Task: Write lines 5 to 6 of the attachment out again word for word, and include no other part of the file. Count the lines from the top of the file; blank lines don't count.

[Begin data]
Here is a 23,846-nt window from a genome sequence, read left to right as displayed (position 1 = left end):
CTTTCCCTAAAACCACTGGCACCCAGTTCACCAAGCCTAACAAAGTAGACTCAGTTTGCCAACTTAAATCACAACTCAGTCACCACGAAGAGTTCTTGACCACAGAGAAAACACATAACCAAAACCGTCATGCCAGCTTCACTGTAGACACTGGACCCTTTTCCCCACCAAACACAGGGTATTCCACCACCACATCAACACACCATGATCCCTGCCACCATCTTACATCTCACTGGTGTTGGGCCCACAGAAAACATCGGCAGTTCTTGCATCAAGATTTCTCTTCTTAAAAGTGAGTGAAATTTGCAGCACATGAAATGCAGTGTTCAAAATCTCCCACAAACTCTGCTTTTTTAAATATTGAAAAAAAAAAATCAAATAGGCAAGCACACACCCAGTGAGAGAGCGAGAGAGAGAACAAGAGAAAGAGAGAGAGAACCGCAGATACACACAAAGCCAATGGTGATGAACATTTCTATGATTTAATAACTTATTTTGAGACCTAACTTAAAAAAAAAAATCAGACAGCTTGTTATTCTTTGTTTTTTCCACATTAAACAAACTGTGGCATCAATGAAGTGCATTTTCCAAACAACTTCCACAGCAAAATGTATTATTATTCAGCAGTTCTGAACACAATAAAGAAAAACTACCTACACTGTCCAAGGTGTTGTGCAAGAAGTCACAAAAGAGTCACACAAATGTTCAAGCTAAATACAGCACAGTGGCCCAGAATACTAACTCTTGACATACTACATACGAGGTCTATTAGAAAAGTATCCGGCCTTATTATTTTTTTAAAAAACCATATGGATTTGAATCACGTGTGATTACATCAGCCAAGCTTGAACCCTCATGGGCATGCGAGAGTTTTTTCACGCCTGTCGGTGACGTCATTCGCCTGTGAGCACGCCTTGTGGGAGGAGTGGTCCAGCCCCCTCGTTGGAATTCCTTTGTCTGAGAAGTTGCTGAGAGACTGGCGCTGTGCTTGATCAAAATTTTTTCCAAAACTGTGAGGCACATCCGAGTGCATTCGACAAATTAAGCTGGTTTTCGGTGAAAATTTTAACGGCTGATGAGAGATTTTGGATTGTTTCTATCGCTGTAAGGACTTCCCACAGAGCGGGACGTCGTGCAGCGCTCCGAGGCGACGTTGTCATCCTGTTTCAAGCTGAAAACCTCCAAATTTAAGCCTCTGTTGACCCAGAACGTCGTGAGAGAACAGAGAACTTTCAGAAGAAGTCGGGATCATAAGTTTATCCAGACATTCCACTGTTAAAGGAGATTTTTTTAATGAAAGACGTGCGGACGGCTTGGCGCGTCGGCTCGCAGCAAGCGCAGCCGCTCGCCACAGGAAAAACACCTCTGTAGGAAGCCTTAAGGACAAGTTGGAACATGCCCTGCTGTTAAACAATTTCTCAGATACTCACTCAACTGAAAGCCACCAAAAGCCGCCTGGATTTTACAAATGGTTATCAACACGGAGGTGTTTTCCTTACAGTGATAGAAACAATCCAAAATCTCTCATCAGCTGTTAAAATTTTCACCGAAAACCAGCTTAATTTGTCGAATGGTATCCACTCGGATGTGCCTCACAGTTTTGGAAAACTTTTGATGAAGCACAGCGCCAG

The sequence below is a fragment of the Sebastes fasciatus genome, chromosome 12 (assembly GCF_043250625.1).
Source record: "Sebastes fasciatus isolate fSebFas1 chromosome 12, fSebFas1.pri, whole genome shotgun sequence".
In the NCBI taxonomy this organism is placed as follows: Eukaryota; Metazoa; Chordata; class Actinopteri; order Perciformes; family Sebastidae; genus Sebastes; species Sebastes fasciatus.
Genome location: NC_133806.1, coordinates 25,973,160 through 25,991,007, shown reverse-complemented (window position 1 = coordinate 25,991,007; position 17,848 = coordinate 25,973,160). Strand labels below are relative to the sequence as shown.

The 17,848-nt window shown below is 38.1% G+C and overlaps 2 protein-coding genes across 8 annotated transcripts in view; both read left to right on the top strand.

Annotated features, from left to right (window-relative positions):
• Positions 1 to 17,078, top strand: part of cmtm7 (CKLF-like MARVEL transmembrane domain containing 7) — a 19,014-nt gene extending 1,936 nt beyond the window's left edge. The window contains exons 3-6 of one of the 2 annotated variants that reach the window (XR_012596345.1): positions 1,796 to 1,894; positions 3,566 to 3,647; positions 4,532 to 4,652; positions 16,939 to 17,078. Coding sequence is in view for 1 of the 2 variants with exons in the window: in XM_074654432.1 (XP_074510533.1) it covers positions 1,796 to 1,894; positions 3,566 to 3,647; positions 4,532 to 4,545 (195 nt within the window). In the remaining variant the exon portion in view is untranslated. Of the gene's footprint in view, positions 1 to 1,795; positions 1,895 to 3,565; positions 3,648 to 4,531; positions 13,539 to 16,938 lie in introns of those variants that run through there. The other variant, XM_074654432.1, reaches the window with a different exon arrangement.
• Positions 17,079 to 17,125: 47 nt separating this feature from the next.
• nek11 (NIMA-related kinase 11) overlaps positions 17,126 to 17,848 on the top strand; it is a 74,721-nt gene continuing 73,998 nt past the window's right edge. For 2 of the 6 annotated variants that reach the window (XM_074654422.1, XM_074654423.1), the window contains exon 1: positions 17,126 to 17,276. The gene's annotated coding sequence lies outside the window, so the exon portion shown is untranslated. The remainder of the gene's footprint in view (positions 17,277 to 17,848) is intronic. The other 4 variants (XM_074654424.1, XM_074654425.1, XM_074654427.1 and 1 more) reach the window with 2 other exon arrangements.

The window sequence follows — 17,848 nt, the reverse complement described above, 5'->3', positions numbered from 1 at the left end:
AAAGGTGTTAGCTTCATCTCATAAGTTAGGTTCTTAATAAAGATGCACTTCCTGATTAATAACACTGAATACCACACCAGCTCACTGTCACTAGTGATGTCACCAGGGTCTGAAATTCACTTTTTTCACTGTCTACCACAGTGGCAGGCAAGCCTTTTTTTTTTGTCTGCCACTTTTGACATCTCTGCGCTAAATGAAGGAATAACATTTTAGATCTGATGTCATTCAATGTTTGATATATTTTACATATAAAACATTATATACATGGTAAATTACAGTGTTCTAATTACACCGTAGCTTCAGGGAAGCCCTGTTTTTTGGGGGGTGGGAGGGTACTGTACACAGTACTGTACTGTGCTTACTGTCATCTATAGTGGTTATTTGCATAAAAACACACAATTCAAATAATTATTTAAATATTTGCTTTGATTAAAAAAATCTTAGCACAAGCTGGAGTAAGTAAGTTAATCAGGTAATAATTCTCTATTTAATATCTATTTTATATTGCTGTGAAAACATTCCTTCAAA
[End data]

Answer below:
In the NCBI taxonomy this organism is placed as follows: Eukaryota; Metazoa; Chordata; class Actinopteri; order Perciformes; family Sebastidae; genus Sebastes; species Sebastes fasciatus.
Genome location: NC_133806.1, coordinates 25,973,160 through 25,991,007, shown reverse-complemented (window position 1 = coordinate 25,991,007; position 17,848 = coordinate 25,973,160). Strand labels below are relative to the sequence as shown.